Cancer battles look to high tech
- October 9, 2015
By Laureen Diephof | From The Salinas Californian
SALINAS, CA – October 9, 2015 – Because of advanced diagnostic technologies resulting in accurate and early detection, significant positive outcomes are coming to women diagnosed with breast cancer today in Monterey County. ● “The five-year survival rate for breast cancer for women who were diagnosed or treated is 89 percent,” said Amy Lantis Stemerman, M.D. of the Nancy Ausonio Mammography Center of Salinas Valley Memorial Health Care System in Salinas. ● Other Monterey County physicians, radiologists, nurses, sonographers and mammography technologists, share this good news. ● Advances in diagnostics include ultrasound, digital mammography, magnetic resonance imaging and several additional technologies new to our community.
Let us imagine what early diagnosis looks like. A woman will walk into the Nancy Ausonio Mammography Center of SVMH in Salinas. Her general physician or another physician has referred her to the Center.
In a spa like setting that creates a calming, soothing ambiance, she relaxes before her name is called for the mammogram.
Additionally, while filling out the necessary paper work, a woman who identifies herself as having a family history of cancer has the option of completing a breast health screening form.
This form is forwarded to Bernadette A. Lucas Burch R.N. BSN. CBCN, the navigator who performs lifetime risk stratification, utilizing the TYRER-Cuzick risk calculator.
“The resulting score places the woman into an average, moderate or high lifetime risk category onto a template,” said Lucas Burch.
“A letter is then sent to the patient and their provider informing them of the findings. The radiologists’ recommendations for screening are given at that time as well,” added Burch.
A digital mammography ensures clear images. The scans and results can be viewed by physicians, securely online, from any computer, at any time.
“In many cases, breast cancer can be ruled out with a diagnostic mammogram, a breast ultrasound or breast MRI. If cancer has been ruled out, then the patient will wait for another year to get another mammogram. However, if cancer cannot be ruled out, the woman will need to have a biopsy,” said Dr. Amy Lantis Stemerman, M.D., medical director of the Nancy Ausonio Mammography Center, in Salinas.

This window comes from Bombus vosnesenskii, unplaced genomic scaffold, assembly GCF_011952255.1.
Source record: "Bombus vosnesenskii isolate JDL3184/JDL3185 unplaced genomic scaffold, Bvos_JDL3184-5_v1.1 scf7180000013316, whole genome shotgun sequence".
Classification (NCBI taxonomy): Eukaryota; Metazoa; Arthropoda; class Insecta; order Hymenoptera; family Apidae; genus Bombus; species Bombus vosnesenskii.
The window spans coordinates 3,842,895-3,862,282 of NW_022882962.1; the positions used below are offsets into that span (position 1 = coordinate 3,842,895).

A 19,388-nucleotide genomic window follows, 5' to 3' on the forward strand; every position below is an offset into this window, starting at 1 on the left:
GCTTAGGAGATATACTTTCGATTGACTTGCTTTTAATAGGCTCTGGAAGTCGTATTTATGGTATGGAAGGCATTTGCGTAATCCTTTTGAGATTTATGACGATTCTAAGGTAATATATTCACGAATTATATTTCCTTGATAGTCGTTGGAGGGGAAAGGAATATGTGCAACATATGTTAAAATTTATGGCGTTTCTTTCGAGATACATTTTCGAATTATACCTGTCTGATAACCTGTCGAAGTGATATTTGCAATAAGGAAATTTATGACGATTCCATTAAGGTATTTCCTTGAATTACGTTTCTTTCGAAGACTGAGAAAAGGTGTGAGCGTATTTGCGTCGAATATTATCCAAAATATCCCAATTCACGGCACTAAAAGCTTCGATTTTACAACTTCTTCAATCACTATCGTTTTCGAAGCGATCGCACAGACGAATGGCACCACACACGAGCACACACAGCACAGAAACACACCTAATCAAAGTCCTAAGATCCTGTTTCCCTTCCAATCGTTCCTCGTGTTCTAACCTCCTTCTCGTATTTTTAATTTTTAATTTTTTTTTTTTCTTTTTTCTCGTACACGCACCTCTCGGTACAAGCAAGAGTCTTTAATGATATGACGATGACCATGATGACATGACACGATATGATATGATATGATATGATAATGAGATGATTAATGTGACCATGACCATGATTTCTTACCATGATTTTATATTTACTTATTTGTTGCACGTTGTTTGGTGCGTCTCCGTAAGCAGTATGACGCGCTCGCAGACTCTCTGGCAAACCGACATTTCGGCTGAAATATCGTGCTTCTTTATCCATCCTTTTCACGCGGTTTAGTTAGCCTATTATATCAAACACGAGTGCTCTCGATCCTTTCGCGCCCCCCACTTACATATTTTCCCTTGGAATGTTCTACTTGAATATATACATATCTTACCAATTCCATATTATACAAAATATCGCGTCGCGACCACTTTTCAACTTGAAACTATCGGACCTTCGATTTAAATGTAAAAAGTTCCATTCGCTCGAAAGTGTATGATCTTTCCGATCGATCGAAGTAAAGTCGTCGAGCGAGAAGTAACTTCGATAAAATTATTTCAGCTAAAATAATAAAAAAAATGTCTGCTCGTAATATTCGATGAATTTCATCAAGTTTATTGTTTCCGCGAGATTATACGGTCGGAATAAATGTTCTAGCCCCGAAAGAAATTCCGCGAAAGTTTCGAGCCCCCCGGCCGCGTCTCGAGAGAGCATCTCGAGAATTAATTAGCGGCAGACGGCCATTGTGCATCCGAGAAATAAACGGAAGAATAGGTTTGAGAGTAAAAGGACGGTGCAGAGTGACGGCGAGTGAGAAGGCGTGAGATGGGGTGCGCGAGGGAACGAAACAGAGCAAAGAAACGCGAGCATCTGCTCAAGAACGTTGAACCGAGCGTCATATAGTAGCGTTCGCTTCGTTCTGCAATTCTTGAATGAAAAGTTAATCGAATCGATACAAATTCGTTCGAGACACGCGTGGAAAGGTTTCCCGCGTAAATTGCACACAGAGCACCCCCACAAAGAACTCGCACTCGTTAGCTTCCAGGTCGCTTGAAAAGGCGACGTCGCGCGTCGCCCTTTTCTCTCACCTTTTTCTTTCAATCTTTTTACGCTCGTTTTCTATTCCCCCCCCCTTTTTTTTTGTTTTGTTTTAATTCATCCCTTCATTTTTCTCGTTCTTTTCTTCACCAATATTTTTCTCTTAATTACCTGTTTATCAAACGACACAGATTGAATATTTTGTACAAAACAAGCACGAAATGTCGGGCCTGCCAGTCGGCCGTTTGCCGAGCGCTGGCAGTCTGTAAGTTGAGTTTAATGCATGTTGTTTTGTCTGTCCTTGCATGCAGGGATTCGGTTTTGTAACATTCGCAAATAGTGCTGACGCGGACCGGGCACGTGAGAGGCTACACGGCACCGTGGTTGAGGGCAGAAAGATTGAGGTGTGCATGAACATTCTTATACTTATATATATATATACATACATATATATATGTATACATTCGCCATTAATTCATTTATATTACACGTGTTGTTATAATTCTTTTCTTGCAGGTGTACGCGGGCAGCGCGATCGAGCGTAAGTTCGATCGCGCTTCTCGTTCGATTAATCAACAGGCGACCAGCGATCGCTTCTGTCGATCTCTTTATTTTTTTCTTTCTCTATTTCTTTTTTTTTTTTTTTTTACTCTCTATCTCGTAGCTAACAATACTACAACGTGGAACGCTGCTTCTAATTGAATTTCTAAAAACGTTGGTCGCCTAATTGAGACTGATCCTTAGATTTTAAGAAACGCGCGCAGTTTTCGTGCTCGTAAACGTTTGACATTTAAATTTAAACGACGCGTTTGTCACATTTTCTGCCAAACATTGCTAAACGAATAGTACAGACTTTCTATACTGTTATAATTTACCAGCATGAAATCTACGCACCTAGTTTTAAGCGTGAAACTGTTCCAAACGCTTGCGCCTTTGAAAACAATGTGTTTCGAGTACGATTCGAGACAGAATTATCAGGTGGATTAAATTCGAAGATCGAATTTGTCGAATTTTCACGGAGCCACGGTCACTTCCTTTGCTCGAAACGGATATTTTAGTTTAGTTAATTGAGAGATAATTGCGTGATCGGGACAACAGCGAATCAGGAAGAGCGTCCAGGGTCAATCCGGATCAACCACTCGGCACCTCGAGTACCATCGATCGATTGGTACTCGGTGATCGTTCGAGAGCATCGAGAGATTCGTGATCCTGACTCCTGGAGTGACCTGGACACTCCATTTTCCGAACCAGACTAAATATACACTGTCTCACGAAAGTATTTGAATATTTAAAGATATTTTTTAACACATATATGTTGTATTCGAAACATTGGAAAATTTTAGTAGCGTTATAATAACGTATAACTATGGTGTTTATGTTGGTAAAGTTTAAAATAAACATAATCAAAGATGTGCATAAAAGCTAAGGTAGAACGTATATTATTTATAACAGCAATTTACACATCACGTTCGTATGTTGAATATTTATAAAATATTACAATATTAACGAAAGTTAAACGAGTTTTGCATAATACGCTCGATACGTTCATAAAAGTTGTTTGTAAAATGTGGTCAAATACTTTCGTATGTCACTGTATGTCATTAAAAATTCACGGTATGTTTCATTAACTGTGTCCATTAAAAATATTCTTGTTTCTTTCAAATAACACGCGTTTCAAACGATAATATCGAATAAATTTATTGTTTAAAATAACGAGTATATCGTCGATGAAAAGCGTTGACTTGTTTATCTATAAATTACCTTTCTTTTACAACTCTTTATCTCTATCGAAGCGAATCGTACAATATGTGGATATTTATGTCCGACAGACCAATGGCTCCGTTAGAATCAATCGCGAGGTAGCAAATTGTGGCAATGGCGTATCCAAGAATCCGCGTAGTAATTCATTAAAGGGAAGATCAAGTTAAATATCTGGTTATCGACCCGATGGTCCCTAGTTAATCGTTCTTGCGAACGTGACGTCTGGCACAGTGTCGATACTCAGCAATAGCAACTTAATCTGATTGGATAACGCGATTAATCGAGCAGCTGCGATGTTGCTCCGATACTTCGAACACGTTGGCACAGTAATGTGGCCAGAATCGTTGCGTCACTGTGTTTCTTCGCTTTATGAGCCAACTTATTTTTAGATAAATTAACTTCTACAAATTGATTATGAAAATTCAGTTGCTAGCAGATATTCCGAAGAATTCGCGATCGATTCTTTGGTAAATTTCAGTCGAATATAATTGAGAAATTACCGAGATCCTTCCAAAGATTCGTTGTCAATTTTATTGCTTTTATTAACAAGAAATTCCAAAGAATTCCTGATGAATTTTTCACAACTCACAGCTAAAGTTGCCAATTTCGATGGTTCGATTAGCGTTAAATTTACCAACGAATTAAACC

According to Dr. Stemerman, a biopsy involves removing cells or tissue from the suspicious area of the breast. The cells or tissue are studied under a microscope to see if they show cancer.
When cancer is diagnosed, the radiology, medical and radiation oncology, pathology and surgery meet in the conference room to discuss individual breast cancer cases. They review the person’s condition from every angle to determine the most effective treatment options.
“The goal of our breast health program is to empower women with personalized information that will assist them in making the best decisions,” said Dr. Stemerman.
“Target therapy” is the term used by medical director of the Carol Hatton Breast Care Center of the Community Hospital of the Monterey Peninsula (CHOMP) Dr. Grant Swanson.
Dr. Swanson uses this term in respect to the types of therapy used to match the exact treatment to the appropriate condition of the woman needing treatment.
“There are wide ranges of breast cancer,” according to Dr. Swanson, “and they may be subdivided into quite a few different types.”
With several types of treatments to help a woman diagnosed with breast cancer, whether it is a fast or slow growing type, it may or may not respond to treatments, such as hormonal treatment, for example. And then it may be that the woman needs chemotherapy, or another treatment.
“So there are critical questions to ask, and for that, a focus is placed on what treatment will match that woman’s cancer disease.”
According to Dr. Swanson, the new test, called Oncotype DX was recently published.
“This test examines a breast cancer patient’s tumor tissue at a molecular level.”
It helps physicians and patients decide on the best treatment for that particular women’s cancer, and the likelihood of recurrence.
Another new finding is the “HER2 cancer. This is one type of cancer that gives understanding about what makes an abnormality,” Dr. Swanson said.
HER2 is a cancer found in 10 to 15 percent of women, according to Dr. Swanson. This type of cancer tests for a protein called human epidermal growth factor, which promotes the growth of cancer cells.